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Missouri Student-Athlete Spotlight: Kurtis Gregory
October 08, 2009

By Molly Hulsey
Big 12 Campus Correspondent

Ask Kurtis Gregory what he wants to do after graduation and he answers quickly and with certainty.

"I just really want to farm."

Of course, if the NFL offers a career diversion and a paycheck, Gregory is willing to stay off the tractor for awhile. A standout offensive lineman, Gregory was named second team All-Big 12 in 2008. He started all 14 games on an offensive line that helped Missouri finish the season ranked in the NCAA top-10 in four major offensive categories.

His talent on the field makes him a huge asset to the Tigers' roster, but the award that really captures Gregory's spirit is the Big 12/Chick-Fil-A Community Champion award, which he received in 2008. The award honors the best student-athletes for contributions on the field, in the classroom, and in the community.

Gregory is one of 54 candidates for the 2009 William V. Campbell Trophy (formerly known as the Draddy Trophy), an elite award that is referred to as the "Academic Heisman." He is also a Lowe's Senior CLASS Award finalist, on the 2009 Preseason Outland Trophy Watch List, and a 2009 Allstate AFCA Good Works Team nominee.

On the field, Gregory credits his success to his upbringing. Raised on the family farm in the small town of Blackburn, Mo., he learned the value of hard work and an ability to take instruction at an early age doing chores with his father.

"Dad always said when I was a little kid he'd say, 'I'm just yelling at you because I'm worked up in the moment - don't take it personally. I'm just telling you how to do things the right way,'" Gregory said. "So when we were chasing cows or working with the hogs, he had to yell to make sure I was in the right place. I don't ever take anything too personally, and that's helped a lot in football."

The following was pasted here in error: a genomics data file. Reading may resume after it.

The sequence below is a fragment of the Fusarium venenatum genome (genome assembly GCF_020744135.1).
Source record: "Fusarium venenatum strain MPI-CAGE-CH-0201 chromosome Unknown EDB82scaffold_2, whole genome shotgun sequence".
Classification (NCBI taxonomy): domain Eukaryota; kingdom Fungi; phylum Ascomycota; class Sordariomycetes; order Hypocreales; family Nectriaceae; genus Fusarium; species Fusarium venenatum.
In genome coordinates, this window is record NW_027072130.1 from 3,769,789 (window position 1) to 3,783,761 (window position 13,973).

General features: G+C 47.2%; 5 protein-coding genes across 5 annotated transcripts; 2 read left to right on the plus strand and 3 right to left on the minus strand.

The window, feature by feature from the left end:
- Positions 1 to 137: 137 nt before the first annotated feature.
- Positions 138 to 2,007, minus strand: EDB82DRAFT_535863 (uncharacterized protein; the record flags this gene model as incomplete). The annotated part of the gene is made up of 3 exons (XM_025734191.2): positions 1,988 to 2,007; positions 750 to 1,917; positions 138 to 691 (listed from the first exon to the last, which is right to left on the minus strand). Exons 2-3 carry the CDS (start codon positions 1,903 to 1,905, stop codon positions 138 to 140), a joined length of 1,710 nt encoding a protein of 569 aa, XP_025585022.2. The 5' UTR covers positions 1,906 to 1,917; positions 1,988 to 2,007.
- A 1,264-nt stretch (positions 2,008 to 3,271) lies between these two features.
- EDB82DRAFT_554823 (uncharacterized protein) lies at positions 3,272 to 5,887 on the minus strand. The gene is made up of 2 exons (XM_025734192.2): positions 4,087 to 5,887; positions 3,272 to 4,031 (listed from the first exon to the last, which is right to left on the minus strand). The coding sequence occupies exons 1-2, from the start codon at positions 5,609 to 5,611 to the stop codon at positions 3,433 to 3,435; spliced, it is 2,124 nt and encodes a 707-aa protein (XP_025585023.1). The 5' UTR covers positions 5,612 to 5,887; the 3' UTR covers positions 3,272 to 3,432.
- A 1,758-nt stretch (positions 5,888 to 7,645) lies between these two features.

Gregory's hard-working attitude carries over to the classroom as well. He received his bachelor's degree in agriculture in three years. He is currently pursuing a master's degree in the same subject and wants to put his education to use on his own farm once his football career has ended.

Gregory has quite the following for an offensive lineman. His number 78 jersey is sold in athletic stores in Blackburn and people around his hometown are fervently devoted to Gregory and the Missouri football team.

In Columbia, Gregory is  vice-president and treasurer on the Student-Athlete Advisory Council and also involved with charity work. The attention he receives for his good deeds makes him uncomfortable.

"I kind of hate getting recognized for some of that stuff, because to me it's like, 'Why am I the one getting recognized? It's not that big of a deal," he said. "It's just something I helped with.' Knowing that you helped someone else without expecting anything out of it is what I like."

Over Thanksgiving break in 2008, he convinced his teammates to donate a portion of their per diem money to a local family in need; they raised over $1,000 for the Adopt-A-Family program. He also volunteers at and promotes the Children's Hospital and Central Missouri Food Bank, among other charities.

Being a motivational leader on and off the field is something Gregory cherishes. But he's also learned lessons from football and from his teammates that he says he'll carry with him.

"Never give up," Gregory says. "You always have to work hard, and there are no excuses. Just get your job done."

From his achievements on the field to his charity work off of it, Gregory has done an impressive job of following that advice.

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